March 09, 2006

I've been sitting on this...

But somehow this post from Christina reminded me of it.

This may possibly be the truest thing published in USA Today in YEARS.  I couldn't pick and choose, so here is the majority of the article:

Last month, as I averaged the second-quarter grades for my senior English classes at T.C. Williams High School in Alexandria, Va., the same familiar pattern leapt out at me.

Kids who had emigrated from foreign countries — such as Shewit Giovanni from Ethiopia, Farah Ali from Guyana and Edgar Awumey from Ghana — often aced every test, while many of their U.S.-born classmates from upper-class homes with highly educated parents had a string of C's and D's.

As one would expect, the middle-class American kids usually had higher SAT verbal scores than did their immigrant classmates, many of whom had only been speaking English for a few years.

What many of the American kids I taught did not have was the motivation, self-discipline or work ethic of the foreign-born kids.

Politicians and education bureaucrats can talk all they want about reform, but until the work ethic of U.S. students changes, until they are willing to put in the time and effort to master their subjects, little will change.

A study released in December by University of Pennsylvania researchers Angela Duckworth and Martin Seligman suggests that the reason so many U.S. students are "falling short of their intellectual potential" is not "inadequate teachers, boring textbooks and large class sizes" and the rest of the usual litany cited by the so-called reformers — but "their failure to exercise self-discipline."

The sad fact is that in the USA, hard work on the part of students is no longer seen as a key factor in academic success.

When asked to identify the most important factors in their performance in math, the percentage of Japanese and Taiwanese students who answered "studying hard" was twice that of American students.

American students named native intelligence, and some said the home environment. But a clear majority of U.S. students put the responsibility on their teachers. A good teacher, they said, was the determining factor in how well they did in math.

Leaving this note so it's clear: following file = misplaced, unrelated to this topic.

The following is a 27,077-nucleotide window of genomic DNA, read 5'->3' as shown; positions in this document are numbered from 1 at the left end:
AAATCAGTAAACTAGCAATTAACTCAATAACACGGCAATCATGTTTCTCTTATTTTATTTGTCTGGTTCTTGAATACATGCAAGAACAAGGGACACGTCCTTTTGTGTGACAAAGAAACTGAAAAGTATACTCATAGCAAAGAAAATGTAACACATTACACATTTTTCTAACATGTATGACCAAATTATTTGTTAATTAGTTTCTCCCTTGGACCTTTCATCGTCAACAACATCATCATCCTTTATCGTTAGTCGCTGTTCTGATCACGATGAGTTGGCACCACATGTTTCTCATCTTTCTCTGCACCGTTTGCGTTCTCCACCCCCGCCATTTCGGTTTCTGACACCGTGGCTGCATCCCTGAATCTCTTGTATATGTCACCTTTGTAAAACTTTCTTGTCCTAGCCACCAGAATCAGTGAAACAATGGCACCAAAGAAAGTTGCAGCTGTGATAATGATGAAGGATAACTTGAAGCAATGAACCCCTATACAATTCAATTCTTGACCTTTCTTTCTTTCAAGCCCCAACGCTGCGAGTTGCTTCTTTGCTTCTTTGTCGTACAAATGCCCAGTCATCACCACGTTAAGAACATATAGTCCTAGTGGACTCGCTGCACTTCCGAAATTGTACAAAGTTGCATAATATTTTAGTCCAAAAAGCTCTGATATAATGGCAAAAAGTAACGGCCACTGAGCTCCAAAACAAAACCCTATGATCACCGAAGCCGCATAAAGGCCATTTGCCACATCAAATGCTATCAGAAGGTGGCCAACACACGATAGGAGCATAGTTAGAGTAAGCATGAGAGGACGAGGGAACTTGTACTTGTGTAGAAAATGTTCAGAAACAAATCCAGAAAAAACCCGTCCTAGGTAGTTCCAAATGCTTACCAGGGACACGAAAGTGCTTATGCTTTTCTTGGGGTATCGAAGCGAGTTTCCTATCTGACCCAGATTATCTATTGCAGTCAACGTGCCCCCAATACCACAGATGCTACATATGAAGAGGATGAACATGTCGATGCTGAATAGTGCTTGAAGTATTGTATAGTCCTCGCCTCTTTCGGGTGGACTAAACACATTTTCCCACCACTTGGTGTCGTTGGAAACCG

"Kids have convinced parents that it is the teacher or the system that is the problem, not their own lack of effort," says Dave Roscher, a chemistry teacher at T.C. Williams in this Washington suburb. "In my day, parents didn't listen when kids complained about teachers. We are supposed to miraculously make kids learn even though they are not working."

As my colleague Ed Cannon puts it: "Today, the teacher is supposed to be responsible for motivating the kid. If they don't learn it is supposed to be our problem, not theirs."

And, of course, busy parents guilt-ridden over the little time they spend with their kids are big subscribers to this theory.


"Nowadays, it's the kids who have the power. When they don't do the work and get lower grades, they scream and yell. Parents side with the kids who pressure teachers to lower standards," says Joel Kaplan, another chemistry teacher at T.C. Williams.

Every year, I have had parents come in to argue about the grades I have given in my AP English classes. To me, my grades are far too generous; to middle-class parents, they are often an affront to their sense of entitlement. If their kids do a modicum of work, many parents expect them to get at least a B. When I have given C's or D's to bright middle-class kids who have done poor or mediocre work, some parents have accused me of destroying their children's futures.


Colleges keep complaining that students are coming to them unprepared. Instead of raising admissions standards, however, they keep accepting mediocre students, lest cuts have to be made in faculty and administration.

Author Patrick Welsh is an English teacher in suburban Alexandria, VA.

As the wife of a teacher and a professor to recent High School grads I can attest to every word being said here.  What do you think?
h/t Weekend Pundit

Posted by caltechgirl at March 9, 2006 01:03 PM | TrackBack

I think the success of a student is THE responsibility of the student. If they have a poor teacher, tutoring, internet support classes, etc are available. There is no reason NOT to succeed, unless by choice.

Enough said.

Posted by: Dana at March 9, 2006 02:04 PM